This would require significant changes to the motivations driving their human predecessors, for there are certainly many humans who would like to run ancestor-simulations if they could afford to do so.
But perhaps many of our human desires will be regarded as silly by anyone who becomes a posthuman. Maybe the scientific value of ancestor-simulations to a posthuman civilization is negligible (which is not too implausible given its unfathomable intellectual superiority), and maybe posthumans regard recreational activities as merely a very inefficient way of getting pleasure - which can be obtained much more cheaply by direct stimulation of the brain's reward centers.
One conclusion that follows from (2) is
that posthuman societies will be very different from human
societies: they will not contain relatively wealthy independent
agents who have the full gamut of human-like desires and are free to
act on them.
The physics in the universe where the computer is situated that is running the simulation may or may not resemble the physics of the world that we observe. While the world we see is in some sense "real", it is not located at the fundamental level of reality.
Virtual machines can be stacked: it's possible to simulate a machine simulating another machine, and so on, in arbitrarily many steps of iteration.
If we do go on to create our own ancestor-simulations, this would be strong evidence against (1) and (2), and we would therefore have to conclude that we live in a simulation.
Moreover, we would have to suspect that the posthumans
running our simulation are themselves simulated beings; and their
creators, in turn, may also be simulated beings.
Even if it is necessary for the hierarchy to bottom out at some stage - the metaphysical status of this claim is somewhat obscure - there may be room for a large number of levels of reality, and the number could be increasing over time.
(One consideration that counts against
the multi-level hypothesis is that the computational cost for the
basement-level simulators would be very great. Simulating even a
single posthuman civilization might be prohibitively expensive. If
so, then we should expect our simulation to be terminated when we
are about to become posthuman.)
In some ways, the posthumans running a simulation are like gods in relation to the people inhabiting the simulation:
However, all the demigods except those at the fundamental level of reality are subject to sanctions by the more powerful gods living at lower levels.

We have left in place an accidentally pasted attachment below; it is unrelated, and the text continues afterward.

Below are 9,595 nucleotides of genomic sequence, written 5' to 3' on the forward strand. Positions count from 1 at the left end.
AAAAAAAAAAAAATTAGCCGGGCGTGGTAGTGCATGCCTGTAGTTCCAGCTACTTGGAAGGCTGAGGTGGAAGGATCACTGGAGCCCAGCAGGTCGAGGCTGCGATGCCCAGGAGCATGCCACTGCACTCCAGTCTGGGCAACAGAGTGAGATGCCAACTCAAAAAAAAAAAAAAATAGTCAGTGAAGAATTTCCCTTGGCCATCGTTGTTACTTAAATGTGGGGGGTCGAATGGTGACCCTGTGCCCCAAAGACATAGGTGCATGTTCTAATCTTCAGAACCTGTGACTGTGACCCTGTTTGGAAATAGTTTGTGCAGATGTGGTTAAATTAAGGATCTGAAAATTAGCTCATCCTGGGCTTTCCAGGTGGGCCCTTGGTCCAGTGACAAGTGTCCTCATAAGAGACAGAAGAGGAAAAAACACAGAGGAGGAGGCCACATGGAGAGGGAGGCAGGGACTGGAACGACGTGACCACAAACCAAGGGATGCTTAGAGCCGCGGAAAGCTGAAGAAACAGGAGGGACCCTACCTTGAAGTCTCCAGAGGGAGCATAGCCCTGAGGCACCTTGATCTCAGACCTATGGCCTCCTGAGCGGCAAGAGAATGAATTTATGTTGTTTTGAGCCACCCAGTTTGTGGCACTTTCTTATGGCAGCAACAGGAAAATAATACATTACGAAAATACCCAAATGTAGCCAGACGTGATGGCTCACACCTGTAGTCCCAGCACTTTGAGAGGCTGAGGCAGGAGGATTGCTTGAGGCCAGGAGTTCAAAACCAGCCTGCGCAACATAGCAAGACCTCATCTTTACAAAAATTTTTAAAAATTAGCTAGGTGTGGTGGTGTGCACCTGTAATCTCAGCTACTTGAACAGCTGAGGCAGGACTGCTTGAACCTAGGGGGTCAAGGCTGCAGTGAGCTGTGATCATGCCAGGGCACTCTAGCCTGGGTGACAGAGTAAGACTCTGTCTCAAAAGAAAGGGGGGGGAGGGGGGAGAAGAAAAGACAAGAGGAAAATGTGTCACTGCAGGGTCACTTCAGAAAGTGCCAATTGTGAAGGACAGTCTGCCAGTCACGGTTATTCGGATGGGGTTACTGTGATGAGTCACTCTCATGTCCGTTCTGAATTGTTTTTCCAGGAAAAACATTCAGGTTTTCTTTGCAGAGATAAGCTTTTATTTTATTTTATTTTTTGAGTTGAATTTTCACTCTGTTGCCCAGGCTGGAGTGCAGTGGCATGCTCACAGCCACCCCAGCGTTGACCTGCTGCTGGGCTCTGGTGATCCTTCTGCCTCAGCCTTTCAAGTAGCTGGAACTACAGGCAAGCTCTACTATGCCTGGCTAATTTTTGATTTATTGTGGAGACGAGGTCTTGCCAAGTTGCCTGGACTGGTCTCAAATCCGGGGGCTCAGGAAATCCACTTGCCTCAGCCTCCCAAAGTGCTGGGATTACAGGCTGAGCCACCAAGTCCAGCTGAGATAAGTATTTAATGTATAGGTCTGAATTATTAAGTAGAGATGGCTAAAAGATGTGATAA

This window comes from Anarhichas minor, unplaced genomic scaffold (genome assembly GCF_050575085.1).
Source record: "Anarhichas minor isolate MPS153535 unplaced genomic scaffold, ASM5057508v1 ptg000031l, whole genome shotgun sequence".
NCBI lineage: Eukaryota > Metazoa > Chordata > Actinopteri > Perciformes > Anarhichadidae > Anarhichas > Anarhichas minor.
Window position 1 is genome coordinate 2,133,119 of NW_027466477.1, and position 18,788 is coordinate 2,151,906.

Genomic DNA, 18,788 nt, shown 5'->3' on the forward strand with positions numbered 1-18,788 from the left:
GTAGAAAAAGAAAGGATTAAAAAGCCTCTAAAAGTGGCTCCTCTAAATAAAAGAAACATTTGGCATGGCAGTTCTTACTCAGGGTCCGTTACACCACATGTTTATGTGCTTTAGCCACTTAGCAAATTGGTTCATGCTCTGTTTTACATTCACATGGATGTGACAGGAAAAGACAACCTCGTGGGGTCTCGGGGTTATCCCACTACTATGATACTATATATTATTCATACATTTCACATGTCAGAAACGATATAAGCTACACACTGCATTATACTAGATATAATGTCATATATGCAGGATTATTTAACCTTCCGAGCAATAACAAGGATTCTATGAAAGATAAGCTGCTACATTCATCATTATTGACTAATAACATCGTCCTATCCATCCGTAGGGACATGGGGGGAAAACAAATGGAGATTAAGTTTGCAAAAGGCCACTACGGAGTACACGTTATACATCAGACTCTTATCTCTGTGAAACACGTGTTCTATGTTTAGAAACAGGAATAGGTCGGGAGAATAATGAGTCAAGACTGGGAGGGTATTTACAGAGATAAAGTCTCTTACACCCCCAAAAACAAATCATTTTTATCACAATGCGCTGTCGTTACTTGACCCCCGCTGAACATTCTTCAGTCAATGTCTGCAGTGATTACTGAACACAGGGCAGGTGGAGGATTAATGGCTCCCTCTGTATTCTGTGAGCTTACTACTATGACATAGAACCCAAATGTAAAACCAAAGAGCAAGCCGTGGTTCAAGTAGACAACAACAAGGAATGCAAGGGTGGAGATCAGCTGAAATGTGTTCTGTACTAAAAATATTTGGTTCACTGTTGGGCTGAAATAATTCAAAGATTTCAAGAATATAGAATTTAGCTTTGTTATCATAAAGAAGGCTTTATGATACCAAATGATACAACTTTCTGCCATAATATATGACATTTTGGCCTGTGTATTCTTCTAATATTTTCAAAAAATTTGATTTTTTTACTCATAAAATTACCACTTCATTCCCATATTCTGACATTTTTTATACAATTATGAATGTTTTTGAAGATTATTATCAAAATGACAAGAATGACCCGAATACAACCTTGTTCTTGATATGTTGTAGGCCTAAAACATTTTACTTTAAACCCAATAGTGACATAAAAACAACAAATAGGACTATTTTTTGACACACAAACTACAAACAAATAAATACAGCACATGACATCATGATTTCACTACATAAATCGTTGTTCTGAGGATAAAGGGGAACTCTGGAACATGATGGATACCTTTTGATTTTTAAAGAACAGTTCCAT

For example, if nobody can be sure that they are at the basement-level, then everybody would have to consider the possibility that their actions will be rewarded or punished, based perhaps on moral criteria, by their simulators.
An afterlife would be a real possibility. Because of this fundamental uncertainty, even the basement civilization may have a reason to behave ethically.
The fact that it has such a reason for moral behavior would of course add to everybody else's reason for behaving morally, and so on, in truly virtuous circle.
One might get
a kind of universal ethical imperative, which it would be in
everybody's self-interest to obey, as it were "from nowhere".
It is not clear how much cheaper shadow-people would be to simulate than real people. It is not even obvious that it is possible for an entity to behave indistinguishably from a real human and yet lack conscious experience. Even if there are such selective simulations, you should not think that you are in one of them unless you think they are much more numerous than complete simulations.
There would have to be about 100 billion
times as many "me-simulations" (simulations of the life of only a
single mind) as there are ancestor-simulations in order for most
simulated persons to be in me-simulations.
Of course, this hypothesis can be
seriously entertained only at those times when you are not currently
The foregoing remarks notwithstanding, the implications are not all that radical. Our best guide to how our posthuman creators have chosen to set up our world is the standard empirical study of the universe we see. The revisions to most parts of our belief networks would be rather slight and subtle - in proportion to our lack of confidence in our ability to understand the ways of posthumans.
Properly understood, therefore, the truth of (3) should have no tendency to make us "go crazy" or to prevent us from going about our business and making plans and predictions for tomorrow.
The chief empirical importance of (3) at the current time seems to lie in its role in the tripartite conclusion established above.
We may hope that (3) is true since that would decrease the probability of (1), although if computational constraints make it likely that simulators would terminate a simulation before it reaches a posthuman level, then out best hope would be that (2) is true.
Based on this empirical fact, the Simulation Argument shows that at least one of the following propositions is true:
In the dark forest of our current ignorance, it seems sensible to apportion one's credence roughly evenly between (1), (2), and (3).